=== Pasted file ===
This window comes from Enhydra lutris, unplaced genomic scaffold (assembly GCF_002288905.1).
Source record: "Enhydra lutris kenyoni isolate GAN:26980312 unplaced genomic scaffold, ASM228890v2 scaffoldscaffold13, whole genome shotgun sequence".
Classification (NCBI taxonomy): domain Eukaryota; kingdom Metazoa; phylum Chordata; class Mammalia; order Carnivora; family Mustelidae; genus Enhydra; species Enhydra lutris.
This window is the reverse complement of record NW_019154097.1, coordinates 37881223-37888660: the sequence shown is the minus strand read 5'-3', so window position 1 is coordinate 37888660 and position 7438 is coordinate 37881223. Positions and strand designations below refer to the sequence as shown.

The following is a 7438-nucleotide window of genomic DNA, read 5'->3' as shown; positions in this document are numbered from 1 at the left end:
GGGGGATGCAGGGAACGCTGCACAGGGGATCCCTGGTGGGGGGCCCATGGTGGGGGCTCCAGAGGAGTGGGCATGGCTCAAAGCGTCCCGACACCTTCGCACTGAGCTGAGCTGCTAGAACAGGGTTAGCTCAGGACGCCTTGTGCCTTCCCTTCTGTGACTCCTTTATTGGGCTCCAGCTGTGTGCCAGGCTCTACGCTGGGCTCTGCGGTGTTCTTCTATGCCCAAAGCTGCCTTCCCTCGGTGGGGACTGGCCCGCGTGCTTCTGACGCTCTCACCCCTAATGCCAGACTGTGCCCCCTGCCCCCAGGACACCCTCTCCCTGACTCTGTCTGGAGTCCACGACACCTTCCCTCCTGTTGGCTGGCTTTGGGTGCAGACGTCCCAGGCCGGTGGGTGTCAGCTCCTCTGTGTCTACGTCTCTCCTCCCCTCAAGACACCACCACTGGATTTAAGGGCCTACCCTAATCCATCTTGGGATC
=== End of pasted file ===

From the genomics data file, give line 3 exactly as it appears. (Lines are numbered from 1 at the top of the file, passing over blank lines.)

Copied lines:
Classification (NCBI taxonomy): domain Eukaryota; kingdom Metazoa; phylum Chordata; class Mammalia; order Carnivora; family Mustelidae; genus Enhydra; species Enhydra lutris.